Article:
Bush administration officials want to upgrade ties with Indonesia's military. Secretary of State Condoleezza Rice has told Congress that the Indonesian military is cooperating in an investigation of the 2002 murders of two Americans and an Indonesian in Papua. This would clear the way to resume funding for a program called International Military Education Training (IMET), which was limited throughout the 1990s because of Indonesia's human rights violations, most recently following the 2002 murders (in which the Indonesian military may have been implicated).
Before renewing U.S.-Indonesian military cooperation, Congress will want to consider the history of the troubled relationship and ask whether America's association with an unreformed military in Indonesia will help or hurt democratic reform and civilian control there.
IMET funding was first cut off by Congress in response to the 1991 massacre of protesters in Indonesian-occupied East Timor. Despite this and other atrocities, officials of both Republican and Democratic administrations have consistently pushed for closer ties with the Indonesian military. Visiting Indonesia in the wake of the tsunami, Deputy Secretary of Defense Paul Wolfowitz (a former U.S. ambassador to Jakarta) implied that the current restriction is a bad idea: "Cutting off contact with Indonesian officers only makes the problem much worse."
In fact, some contact with the Indonesian military has been ongoing.
Indonesian officers participate in counterterrorism fellowships at the
National Defense University and in the U.S. Army's Theater Security Cooperation
Program. Training in topics such as human rights and resource management
is still available to Indonesian officers. Nonlethal military equipment
If full IMET is restored, other programs will likely follow, such as the Joint Combined Exchange Training (JCET), which was halted by the Clinton administration after revelations that the Pentagon used it to circumvent the congressional ban on IMET funding. In reporting her 2003 book The Mission, the Washington Post's Dana Priest found that 41 training exercises had been held with the Indonesian military between 1991 and 1998.
The emergence of Southeast Asia as an important front in the war on al Qaeda makes the closest possible relations with Indonesia's military more attractive to policymakers, who argue that engagement with unsavory military organizations can foster greater respect for human rights as well as valuable relationships.
But the evidence is not clear. President Susilo Bambang Yudhoyono, a retired general who won democratic election to the presidency in September, is cited by Wolfowitz as a distinguished graduate of IMET. However, in 1999, according to Priest, "U.S. officials were chagrined to learn that five of the 15 Indonesian military officers named by the country's human rights commission as allegedly involved in 'crimes against humanity' in East Timor were former IMET students."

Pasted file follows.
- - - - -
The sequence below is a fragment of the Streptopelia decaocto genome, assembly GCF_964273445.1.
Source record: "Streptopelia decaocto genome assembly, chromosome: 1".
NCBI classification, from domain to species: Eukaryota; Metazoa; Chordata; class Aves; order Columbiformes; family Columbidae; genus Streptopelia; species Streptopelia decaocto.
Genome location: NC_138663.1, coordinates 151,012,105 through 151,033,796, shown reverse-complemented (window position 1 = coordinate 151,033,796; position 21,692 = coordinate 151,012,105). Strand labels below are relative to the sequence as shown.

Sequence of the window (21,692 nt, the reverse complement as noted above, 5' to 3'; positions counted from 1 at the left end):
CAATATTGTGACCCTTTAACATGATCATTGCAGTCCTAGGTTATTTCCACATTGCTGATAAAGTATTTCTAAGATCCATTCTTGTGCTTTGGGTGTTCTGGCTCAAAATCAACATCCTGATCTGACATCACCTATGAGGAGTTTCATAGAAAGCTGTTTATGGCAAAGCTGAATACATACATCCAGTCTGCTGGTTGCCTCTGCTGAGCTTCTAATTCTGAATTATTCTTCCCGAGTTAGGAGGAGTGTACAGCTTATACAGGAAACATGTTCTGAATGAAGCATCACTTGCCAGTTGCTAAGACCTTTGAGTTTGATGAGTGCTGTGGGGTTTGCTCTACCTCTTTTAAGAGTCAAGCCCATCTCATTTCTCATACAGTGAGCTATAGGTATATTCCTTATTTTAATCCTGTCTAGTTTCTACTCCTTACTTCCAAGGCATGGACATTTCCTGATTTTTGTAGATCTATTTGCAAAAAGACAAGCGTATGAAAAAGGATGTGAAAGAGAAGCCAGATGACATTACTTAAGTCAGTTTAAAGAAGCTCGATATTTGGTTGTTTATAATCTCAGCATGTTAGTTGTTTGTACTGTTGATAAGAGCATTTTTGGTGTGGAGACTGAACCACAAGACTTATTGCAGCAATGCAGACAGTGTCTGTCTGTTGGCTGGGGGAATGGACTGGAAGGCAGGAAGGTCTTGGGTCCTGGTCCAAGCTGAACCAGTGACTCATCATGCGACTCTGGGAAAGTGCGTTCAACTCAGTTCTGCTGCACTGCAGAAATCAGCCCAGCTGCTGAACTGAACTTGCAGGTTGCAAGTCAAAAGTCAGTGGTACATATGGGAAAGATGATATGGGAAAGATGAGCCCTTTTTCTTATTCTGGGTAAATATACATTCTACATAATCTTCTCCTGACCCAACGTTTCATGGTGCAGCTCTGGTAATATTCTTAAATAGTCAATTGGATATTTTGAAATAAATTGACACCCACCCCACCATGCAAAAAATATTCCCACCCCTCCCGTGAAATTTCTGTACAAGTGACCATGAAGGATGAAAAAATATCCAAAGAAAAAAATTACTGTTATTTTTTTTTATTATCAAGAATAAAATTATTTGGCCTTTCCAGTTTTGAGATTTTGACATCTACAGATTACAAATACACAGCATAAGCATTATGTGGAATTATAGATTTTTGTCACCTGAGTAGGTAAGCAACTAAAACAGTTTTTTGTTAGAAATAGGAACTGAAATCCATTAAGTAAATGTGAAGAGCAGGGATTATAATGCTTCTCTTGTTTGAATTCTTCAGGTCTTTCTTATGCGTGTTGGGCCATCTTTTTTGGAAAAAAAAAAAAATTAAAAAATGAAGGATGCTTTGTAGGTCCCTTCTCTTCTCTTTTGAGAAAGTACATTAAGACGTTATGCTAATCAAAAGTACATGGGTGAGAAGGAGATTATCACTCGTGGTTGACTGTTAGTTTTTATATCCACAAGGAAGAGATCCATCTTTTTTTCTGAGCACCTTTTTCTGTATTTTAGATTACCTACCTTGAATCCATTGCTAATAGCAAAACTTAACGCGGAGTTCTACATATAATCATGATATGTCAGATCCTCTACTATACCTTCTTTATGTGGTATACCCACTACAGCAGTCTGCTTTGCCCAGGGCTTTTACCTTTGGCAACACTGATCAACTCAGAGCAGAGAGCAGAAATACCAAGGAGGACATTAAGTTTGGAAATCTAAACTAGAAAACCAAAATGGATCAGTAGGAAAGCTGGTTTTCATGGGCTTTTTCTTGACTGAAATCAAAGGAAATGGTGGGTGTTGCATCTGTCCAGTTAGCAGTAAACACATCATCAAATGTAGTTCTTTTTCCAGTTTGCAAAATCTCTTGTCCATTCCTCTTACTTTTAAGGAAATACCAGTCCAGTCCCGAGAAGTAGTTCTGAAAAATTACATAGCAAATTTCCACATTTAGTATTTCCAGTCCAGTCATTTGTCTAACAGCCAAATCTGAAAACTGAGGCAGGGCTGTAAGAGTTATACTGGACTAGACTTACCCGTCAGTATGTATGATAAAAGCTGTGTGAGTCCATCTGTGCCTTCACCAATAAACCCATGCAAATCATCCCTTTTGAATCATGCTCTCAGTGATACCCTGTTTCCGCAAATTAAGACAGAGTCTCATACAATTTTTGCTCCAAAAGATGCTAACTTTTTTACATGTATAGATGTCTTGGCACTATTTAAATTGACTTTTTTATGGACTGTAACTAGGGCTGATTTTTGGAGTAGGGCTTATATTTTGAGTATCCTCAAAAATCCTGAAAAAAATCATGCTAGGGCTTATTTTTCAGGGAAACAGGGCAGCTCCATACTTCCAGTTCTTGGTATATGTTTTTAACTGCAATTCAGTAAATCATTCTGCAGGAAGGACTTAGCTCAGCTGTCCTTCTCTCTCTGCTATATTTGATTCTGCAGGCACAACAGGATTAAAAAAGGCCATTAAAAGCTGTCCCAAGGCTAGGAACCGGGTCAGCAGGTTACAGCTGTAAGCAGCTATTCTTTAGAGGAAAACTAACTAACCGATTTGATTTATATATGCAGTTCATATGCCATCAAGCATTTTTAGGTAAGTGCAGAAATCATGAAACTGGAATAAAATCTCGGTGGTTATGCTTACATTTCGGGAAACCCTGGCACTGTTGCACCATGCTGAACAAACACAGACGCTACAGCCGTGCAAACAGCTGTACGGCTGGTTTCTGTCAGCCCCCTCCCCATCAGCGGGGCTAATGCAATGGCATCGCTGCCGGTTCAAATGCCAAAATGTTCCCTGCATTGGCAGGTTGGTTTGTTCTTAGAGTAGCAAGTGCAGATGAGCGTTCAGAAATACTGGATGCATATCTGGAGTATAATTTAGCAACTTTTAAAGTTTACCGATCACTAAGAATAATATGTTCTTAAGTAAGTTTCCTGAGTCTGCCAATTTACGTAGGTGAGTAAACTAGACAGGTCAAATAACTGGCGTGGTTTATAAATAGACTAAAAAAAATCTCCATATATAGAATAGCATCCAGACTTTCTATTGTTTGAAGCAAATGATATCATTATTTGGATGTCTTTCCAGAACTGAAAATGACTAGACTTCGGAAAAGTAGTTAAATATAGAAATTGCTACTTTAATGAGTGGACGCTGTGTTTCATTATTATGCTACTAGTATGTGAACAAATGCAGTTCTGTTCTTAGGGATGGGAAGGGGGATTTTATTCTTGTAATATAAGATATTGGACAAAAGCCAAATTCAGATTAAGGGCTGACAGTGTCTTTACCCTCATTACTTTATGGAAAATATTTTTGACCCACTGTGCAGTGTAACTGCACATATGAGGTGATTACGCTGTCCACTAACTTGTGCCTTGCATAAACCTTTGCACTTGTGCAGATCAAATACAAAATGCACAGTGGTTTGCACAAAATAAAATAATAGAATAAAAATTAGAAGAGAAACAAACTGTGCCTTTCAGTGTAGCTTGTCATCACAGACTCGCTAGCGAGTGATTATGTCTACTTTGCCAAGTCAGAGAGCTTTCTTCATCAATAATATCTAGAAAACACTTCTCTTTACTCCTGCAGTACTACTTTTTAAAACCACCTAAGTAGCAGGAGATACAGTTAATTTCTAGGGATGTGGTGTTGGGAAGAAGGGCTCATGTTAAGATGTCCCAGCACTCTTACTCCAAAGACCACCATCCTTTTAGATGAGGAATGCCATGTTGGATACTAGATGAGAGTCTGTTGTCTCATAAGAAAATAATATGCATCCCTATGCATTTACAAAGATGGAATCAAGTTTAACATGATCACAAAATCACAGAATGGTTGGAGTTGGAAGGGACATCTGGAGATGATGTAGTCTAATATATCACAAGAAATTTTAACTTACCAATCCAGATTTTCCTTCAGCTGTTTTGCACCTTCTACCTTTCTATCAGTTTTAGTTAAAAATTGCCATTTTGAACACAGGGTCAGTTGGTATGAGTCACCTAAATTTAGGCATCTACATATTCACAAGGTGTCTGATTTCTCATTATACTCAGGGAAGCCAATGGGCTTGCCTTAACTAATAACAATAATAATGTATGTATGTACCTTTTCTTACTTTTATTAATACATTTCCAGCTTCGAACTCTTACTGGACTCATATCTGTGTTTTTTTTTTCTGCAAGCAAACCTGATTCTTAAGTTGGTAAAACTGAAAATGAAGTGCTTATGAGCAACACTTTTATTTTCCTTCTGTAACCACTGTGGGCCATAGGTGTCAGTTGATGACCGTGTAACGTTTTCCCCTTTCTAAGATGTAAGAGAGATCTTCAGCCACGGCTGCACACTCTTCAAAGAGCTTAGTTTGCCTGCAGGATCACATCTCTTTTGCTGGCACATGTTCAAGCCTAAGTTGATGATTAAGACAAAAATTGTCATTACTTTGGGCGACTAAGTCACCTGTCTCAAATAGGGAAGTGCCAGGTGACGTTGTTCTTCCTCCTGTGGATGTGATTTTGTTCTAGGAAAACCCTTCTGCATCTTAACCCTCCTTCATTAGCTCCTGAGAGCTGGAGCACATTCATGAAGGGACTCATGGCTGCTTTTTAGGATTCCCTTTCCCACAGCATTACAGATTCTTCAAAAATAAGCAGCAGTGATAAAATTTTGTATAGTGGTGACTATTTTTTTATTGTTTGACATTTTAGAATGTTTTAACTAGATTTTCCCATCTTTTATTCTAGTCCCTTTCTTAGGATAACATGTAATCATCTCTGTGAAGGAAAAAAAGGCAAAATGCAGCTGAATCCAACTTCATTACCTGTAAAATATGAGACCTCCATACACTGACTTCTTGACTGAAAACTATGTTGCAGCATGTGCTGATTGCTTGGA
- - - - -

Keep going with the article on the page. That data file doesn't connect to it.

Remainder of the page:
As for closer relationships, as Admiral Dennis Blair, commander of Pacific
forces, told Priest, "It is fairly rare that the personal relations
made through an IMET course can come into play in resolving a future crisis."
He also acknowledged that neither he nor his subordinates used their contacts
to reach out to Indonesian military officers during the escalating militia
violence in East Timor in 1999. To the contrary, the emphasis on good
relations with the Indonesian military contributed to the U.S. decision
to continue training operations with an elite special operations force
even after officials concluded it was implicated in the kidnapping and
torture of student activists during the fall of the Suharto regime.
Today Indonesia is a democracy. While it has exceeded expectations in some areas, military reform is not one of them. The State Department human rights report for 2003 refers to murder, rape, and torture by security forces and notes the promotion of retired and active military officers with records of serious abuses. Jakarta has held no members of the armed forces accountable for abuses in the 1999 violence in East Timor. As recently as last fall, the U.S. ambassador to Jakarta expressed regret that "we don't have the material with which to seriously go to Congress" to make the case for closer ties with Indonesia's military.
The tsunami and the widely admired response of the U.S. military have apparently changed the administration's position. But before any steps are taken, the administration should provide an accounting of past programs and their effectiveness in promoting reform, and outline a strategy that integrates military cooperation into a plan for advancing democracy and human rights in Indonesia.
International pressure has a proven record of helping, not hurting, reformers. If Indonesian president Bambang Yudhoyono is the model graduate of American training that Washington takes him to be, he will understand this.
Ellen Bork is a deputy director at the Project for the New American Century.